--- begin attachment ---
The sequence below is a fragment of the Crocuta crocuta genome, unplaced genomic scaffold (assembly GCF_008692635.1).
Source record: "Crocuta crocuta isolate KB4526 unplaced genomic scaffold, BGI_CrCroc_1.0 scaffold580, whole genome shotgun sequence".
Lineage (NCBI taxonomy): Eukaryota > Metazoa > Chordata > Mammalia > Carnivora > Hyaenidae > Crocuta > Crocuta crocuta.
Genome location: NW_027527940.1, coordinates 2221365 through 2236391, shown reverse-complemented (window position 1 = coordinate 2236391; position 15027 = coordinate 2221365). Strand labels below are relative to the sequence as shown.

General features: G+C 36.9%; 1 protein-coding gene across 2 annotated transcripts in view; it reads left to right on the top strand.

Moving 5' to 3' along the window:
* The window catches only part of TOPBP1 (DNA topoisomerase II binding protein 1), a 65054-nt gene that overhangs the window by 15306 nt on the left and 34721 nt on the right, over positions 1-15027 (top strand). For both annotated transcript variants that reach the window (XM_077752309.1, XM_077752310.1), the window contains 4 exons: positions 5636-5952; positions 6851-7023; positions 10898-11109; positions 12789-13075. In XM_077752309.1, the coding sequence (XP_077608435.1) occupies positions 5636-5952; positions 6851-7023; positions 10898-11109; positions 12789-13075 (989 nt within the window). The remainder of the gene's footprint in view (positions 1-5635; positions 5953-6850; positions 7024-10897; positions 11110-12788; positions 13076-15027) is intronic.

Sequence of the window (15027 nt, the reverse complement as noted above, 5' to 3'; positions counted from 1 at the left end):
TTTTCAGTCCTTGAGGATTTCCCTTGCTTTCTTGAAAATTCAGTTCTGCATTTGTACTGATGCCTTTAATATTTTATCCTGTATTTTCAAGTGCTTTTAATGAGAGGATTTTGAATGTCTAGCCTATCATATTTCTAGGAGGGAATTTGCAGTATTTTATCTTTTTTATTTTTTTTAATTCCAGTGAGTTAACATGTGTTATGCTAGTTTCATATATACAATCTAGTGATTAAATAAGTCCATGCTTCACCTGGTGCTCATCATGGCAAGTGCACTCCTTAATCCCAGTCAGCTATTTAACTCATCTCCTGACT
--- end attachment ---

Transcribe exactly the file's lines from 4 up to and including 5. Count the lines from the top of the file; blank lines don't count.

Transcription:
Genome location: NW_027527940.1, coordinates 2221365 through 2236391, shown reverse-complemented (window position 1 = coordinate 2236391; position 15027 = coordinate 2221365). Strand labels below are relative to the sequence as shown.

General features: G+C 36.9%; 1 protein-coding gene across 2 annotated transcripts in view; it reads left to right on the top strand.